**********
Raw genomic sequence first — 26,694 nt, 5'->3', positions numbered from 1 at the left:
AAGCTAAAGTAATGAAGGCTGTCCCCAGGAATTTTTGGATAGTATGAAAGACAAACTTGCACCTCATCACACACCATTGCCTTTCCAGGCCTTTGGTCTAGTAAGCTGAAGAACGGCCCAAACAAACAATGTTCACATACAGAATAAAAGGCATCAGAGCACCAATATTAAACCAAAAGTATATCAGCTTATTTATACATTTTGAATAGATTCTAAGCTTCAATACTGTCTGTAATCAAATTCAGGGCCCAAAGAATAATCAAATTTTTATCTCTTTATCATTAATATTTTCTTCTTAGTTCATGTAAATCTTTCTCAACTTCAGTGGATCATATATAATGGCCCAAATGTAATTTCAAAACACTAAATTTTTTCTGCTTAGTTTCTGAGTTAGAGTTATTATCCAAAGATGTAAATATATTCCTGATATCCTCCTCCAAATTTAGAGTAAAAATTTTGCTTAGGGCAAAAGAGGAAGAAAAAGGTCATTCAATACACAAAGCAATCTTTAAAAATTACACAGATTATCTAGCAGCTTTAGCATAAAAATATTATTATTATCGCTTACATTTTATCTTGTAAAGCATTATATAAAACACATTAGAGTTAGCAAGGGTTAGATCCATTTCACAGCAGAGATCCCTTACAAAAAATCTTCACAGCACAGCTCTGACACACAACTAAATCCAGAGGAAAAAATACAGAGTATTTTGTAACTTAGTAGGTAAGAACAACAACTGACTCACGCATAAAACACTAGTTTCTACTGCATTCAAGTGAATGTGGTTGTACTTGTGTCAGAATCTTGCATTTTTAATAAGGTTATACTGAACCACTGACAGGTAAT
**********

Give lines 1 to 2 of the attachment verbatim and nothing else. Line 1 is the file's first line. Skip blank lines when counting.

Raw genomic sequence first — 26,694 nt, 5'->3', positions numbered from 1 at the left:
AAGCTAAAGTAATGAAGGCTGTCCCCAGGAATTTTTGGATAGTATGAAAGACAAACTTGCACCTCATCACACACCATTGCCTTTCCAGGCCTTTGGTCTAGTAAGCTGAAGAACGGCCCAAACAAACAATGTTCACATACAGAATAAAAGGCATCAGAGCACCAATATTAAACCAAAAGTATATCAGCTTATTTATACATTTTGAATAGATTCTAAGCTTCAATACTGTCTGTAATCAAATTCAGGGCCCAAAGAATAATCAAATTTTTATCTCTTTATCATTAATATTTTCTTCTTAGTTCATGTAAATCTTTCTCAACTTCAGTGGATCATATATAATGGCCCAAATGTAATTTCAAAACACTAAATTTTTTCTGCTTAGTTTCTGAGTTAGAGTTATTATCCAAAGATGTAAATATATTCCTGATATCCTCCTCCAAATTTAGAGTAAAAATTTTGCTTAGGGCAAAAGAGGAAGAAAAAGGTCATTCAATACACAAAGCAATCTTTAAAAATTACACAGATTATCTAGCAGCTTTAGCATAAAAATATTATTATTATCGCTTACATTTTATCTTGTAAAGCATTATATAAAACACATTAGAGTTAGCAAGGGTTAGATCCATTTCACAGCAGAGATCCCTTACAAAAAATCTTCACAGCACAGCTCTGACACACAACTAAATCCAGAGGAAAAAATACAGAGTATTTTGTAACTTAGTAGGTAAGAACAACAACTGACTCACGCATAAAACACTAGTTTCTACTGCATTCAAGTGAATGTGGTTGTACTTGTGTCAGAATCTTGCATTTTTAATAAGGTTATACTGAACCACTGACAGGTAAT